Dental care: a window to health

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Dental care: a window to health
Dental care

Dental care: a window to health

Keep children away from sweet supari to protect teeth

Dr Zia Abbas is a dental surgeon and the former head of the Oral and Maxillofacial Surgery Department at Dow Ojha Campus. He had also previously served as vice principal of Dow International Dental College. His research work includes an article titled ‘Notch 1 Mutation in Oral Cancers among the Pakistani Population.’. During his 16 years of service in Punjab. He also worked as a dental professional at Sialkot Allama Iqbal Memorial Hospital for seven years. In 1999, he shifted to Karachi’s Baqai Medical University as an assistant professor of oral and maxillofacial surgery. Bolnews discussed dental hygiene with him. Following are excerpts.

Dental hygiene is a must, yet many people fail to understand this. How do you feel about the lack of oral care in our society?

It’s true that the majority do not understand oral hygiene. There are also affordability issues that prevent people from immediately addressing their own or their loved ones’ dental issues. Whether rich or poor, we as a society must focus on keeping our teeth and mouth clean. We must visit a dentist regularly and yet our people seem to visit the doc only when there is shooting pain. Having said this, we must have awareness camps and teach more to our people about the importance of oral hygiene. When we [dental professionals] examine the oral cavity, we often come across the same issues in the urban population —swelling in the gum and bleeding gums. Frankly speaking, certain patients don’t give a damn about issues such as bad breath and other dental problems and they only show up when the toothache is unbearable for them. Sometimes, they even go to a physician with hopes of treatment. Such physicians also prescribe them medication instead of instructing them to go see a dentist.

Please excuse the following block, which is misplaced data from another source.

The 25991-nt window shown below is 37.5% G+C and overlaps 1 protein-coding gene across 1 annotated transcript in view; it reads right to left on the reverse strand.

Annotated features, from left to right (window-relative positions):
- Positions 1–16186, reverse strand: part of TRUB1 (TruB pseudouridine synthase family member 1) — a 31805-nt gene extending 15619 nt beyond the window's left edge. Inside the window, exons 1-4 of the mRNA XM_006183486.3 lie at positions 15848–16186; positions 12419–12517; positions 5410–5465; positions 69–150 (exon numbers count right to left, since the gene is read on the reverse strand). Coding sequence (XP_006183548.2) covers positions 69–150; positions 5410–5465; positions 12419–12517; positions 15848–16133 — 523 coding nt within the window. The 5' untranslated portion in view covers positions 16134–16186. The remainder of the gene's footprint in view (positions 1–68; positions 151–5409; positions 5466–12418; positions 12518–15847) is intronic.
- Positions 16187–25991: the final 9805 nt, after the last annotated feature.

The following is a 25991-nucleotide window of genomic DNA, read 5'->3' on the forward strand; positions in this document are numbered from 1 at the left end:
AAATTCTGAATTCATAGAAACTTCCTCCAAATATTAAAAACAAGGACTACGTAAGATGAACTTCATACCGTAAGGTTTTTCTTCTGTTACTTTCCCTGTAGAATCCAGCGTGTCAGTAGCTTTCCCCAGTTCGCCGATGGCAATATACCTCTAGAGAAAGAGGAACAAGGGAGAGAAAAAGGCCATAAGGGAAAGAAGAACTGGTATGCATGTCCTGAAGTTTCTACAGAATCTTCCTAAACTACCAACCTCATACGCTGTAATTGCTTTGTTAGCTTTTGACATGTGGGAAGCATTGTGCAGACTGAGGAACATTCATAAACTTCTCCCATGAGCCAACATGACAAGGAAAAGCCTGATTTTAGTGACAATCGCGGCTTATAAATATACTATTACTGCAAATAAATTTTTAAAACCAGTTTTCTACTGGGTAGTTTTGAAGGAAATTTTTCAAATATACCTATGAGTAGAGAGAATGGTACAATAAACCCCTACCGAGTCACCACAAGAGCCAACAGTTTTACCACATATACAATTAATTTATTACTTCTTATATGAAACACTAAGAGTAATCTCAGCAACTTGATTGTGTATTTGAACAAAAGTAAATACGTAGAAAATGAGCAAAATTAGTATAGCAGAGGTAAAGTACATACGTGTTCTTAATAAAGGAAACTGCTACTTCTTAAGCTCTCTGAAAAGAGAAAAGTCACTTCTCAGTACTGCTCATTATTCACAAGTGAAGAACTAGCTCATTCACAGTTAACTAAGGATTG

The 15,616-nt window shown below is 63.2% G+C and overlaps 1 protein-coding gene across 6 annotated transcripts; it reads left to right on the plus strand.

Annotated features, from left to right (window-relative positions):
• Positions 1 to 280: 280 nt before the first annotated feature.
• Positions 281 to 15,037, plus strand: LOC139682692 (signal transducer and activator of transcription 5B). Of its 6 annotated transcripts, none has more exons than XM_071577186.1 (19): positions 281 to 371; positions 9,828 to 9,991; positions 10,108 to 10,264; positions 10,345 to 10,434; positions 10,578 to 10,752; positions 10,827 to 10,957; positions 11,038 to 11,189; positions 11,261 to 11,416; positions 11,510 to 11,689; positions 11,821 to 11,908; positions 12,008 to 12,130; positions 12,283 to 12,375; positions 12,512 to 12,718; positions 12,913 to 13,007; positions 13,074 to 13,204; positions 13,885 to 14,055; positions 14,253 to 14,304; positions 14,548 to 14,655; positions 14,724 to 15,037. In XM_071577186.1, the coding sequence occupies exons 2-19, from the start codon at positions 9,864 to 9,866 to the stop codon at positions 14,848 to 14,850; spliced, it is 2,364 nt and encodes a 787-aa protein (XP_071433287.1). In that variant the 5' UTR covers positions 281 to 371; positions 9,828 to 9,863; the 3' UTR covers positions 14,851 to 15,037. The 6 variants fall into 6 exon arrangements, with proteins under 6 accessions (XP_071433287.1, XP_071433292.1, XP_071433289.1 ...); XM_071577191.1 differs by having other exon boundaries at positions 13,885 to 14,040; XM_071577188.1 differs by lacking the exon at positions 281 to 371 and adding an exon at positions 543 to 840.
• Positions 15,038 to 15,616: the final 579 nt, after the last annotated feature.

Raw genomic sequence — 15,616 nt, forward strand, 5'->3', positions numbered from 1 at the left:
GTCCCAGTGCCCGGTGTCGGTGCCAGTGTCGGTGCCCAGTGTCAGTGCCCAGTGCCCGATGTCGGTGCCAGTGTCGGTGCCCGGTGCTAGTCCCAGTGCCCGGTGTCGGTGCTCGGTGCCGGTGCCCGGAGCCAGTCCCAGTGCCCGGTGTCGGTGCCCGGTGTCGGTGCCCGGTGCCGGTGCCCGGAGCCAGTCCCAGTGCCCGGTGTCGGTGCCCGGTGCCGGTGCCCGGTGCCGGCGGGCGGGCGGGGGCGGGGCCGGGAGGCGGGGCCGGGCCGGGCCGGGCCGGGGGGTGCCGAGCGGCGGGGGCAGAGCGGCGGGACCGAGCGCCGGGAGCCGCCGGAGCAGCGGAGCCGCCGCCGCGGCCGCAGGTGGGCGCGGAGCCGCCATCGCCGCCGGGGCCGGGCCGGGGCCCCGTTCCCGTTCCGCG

Which kind of patients do you come across mostly at your hospital?


If, generally speaking, people come for extraction of teeth. As mentioned earlier when the pain is unbearable, the patients think now is the time to visit a dentist. They are primarily interested in the cause of this pain and whether or not it will be extracted. There’s always this anxiety about any other dental problem that might be diagnosed by the healthcare professionals, which they see as a ‘minor’ issue. No dental issue is minor. Despite this, there are many ways to protect the teeth. Those with shooting pain can be treated with a root canal but they prefer extraction; so most patients come to us [dentists] for extraction.

Is it true that only the affluent can afford dental treatments? Or is it because of a lack of personal care that people end up abandoning their dental health?

It’s very important to understand that care begins with the will to protect yourself from damage. I don’t agree with the argument that only affluence can help you stay healthy. In our urban centres, many people have developed a habit of chasing cheaper solutions to their medical woes. I’ve seen people coming from the USA and the UK and they come for quality treatment here. They need to understand that it’s their ignorance that accumulates the problems. They are too preoccupied with the cosmetic aspect of teeth than the dental health situation.

Which dental issues are most common among Pakistanis? What are the effects of these issues, if left untreated, in adult and child patients?

When I was an associate professor, we would send our dental students on community visits. Our students gave us their feedback during presentations that people living in some villages didn’t even know what dental hygiene was. Many would wash their teeth with coal and that was pretty much it. They simply went with the availability of resources. This shows that our negligence toward oral care is hazardous. Gum disease was also common in the region. Due to this particular issue, the tooth would become loose, and then fall. There were other issues identified as well including cavities, bleeding gums and bad smell. Here’s one thing about minors, whether in villages or cities: the betel nut and sweet ‘supari’ are available at cheap rates. These are ‘non-consumable’ items, the kind no one should be chewing or ingesting. However, the producers make these items colourful, sweet-smelling products in good packaging and sell them for low rates. This consumption can cause cancer or the pre-cancer condition of oral submucous fibrosis.